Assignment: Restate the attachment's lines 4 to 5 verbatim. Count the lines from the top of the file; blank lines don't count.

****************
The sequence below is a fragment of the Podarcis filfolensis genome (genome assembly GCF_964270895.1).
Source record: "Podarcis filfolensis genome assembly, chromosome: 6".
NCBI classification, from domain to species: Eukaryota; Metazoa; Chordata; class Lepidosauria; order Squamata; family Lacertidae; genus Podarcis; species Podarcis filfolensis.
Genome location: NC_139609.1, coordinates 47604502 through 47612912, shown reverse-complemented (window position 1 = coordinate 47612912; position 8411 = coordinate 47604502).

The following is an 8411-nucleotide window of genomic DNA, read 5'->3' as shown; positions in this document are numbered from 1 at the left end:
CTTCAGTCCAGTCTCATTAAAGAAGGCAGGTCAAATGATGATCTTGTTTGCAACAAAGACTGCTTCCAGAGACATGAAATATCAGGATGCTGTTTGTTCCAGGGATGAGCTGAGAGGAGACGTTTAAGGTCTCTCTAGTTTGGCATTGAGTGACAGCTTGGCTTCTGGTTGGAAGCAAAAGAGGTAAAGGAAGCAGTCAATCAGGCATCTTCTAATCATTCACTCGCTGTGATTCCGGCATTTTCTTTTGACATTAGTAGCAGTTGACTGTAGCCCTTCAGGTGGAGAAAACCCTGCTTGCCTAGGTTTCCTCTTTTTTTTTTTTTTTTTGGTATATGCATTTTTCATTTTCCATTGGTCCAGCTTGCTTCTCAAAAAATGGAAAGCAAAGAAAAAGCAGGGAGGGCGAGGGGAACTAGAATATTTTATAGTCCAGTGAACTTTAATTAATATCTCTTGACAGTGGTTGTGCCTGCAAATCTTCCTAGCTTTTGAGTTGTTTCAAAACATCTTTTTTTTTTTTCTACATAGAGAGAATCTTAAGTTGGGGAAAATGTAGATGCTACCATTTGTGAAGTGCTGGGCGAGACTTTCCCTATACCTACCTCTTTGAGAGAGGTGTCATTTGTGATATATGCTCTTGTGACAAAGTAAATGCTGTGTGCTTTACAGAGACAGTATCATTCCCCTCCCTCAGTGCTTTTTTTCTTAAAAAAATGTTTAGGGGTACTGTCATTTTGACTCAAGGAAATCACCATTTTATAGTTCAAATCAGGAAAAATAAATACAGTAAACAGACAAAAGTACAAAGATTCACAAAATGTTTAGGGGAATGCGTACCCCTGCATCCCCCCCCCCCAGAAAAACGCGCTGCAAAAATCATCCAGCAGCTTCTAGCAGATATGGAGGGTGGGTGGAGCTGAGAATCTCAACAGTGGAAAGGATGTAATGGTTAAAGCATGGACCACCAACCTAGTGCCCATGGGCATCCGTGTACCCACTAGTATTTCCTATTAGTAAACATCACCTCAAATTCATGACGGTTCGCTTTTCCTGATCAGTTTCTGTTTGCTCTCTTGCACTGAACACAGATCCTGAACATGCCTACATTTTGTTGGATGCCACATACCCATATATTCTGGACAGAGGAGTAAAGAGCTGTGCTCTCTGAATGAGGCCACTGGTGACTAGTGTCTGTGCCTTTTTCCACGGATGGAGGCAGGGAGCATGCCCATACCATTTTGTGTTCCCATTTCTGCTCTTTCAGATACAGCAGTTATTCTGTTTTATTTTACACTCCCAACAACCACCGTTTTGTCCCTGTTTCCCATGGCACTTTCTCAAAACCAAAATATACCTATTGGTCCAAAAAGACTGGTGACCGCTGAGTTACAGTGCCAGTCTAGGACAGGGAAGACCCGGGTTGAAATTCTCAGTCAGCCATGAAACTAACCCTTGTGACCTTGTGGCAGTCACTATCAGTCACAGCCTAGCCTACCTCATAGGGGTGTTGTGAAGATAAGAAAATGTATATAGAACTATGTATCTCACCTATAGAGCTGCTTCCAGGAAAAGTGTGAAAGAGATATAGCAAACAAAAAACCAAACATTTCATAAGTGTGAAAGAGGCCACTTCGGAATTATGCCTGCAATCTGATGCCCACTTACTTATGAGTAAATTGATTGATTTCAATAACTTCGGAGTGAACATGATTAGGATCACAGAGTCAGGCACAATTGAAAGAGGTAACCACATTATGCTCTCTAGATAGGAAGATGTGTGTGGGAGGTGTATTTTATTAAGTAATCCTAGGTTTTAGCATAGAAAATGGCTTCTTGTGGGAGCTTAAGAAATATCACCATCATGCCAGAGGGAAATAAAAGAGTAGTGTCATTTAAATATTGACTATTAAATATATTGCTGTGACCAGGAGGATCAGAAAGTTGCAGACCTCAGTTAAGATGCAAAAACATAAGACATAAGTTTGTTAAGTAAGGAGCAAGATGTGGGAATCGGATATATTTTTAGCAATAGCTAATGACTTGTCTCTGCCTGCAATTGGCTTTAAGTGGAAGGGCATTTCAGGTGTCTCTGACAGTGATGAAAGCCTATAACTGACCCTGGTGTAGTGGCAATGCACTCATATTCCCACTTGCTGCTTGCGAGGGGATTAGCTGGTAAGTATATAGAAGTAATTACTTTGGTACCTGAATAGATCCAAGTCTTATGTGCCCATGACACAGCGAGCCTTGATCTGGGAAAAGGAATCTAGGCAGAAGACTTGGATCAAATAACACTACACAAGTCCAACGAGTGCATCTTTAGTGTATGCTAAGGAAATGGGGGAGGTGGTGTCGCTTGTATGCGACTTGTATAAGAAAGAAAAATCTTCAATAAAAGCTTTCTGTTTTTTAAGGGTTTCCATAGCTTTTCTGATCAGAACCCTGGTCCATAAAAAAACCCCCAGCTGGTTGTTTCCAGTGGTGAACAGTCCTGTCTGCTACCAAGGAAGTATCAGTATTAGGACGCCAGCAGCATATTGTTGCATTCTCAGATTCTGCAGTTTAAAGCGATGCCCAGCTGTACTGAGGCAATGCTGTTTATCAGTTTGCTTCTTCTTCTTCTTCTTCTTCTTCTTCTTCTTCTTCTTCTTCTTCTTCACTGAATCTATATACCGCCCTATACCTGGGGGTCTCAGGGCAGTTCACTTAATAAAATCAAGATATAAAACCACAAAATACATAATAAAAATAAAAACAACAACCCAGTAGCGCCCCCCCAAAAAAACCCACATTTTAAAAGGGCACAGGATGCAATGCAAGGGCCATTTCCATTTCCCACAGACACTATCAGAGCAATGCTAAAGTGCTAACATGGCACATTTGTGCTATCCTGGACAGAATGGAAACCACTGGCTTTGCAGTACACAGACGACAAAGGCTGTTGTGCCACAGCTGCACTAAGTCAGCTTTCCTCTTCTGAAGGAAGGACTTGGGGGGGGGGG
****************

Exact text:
Genome location: NC_139609.1, coordinates 47604502 through 47612912, shown reverse-complemented (window position 1 = coordinate 47612912; position 8411 = coordinate 47604502).

The following is an 8411-nucleotide window of genomic DNA, read 5'->3' as shown; positions in this document are numbered from 1 at the left end: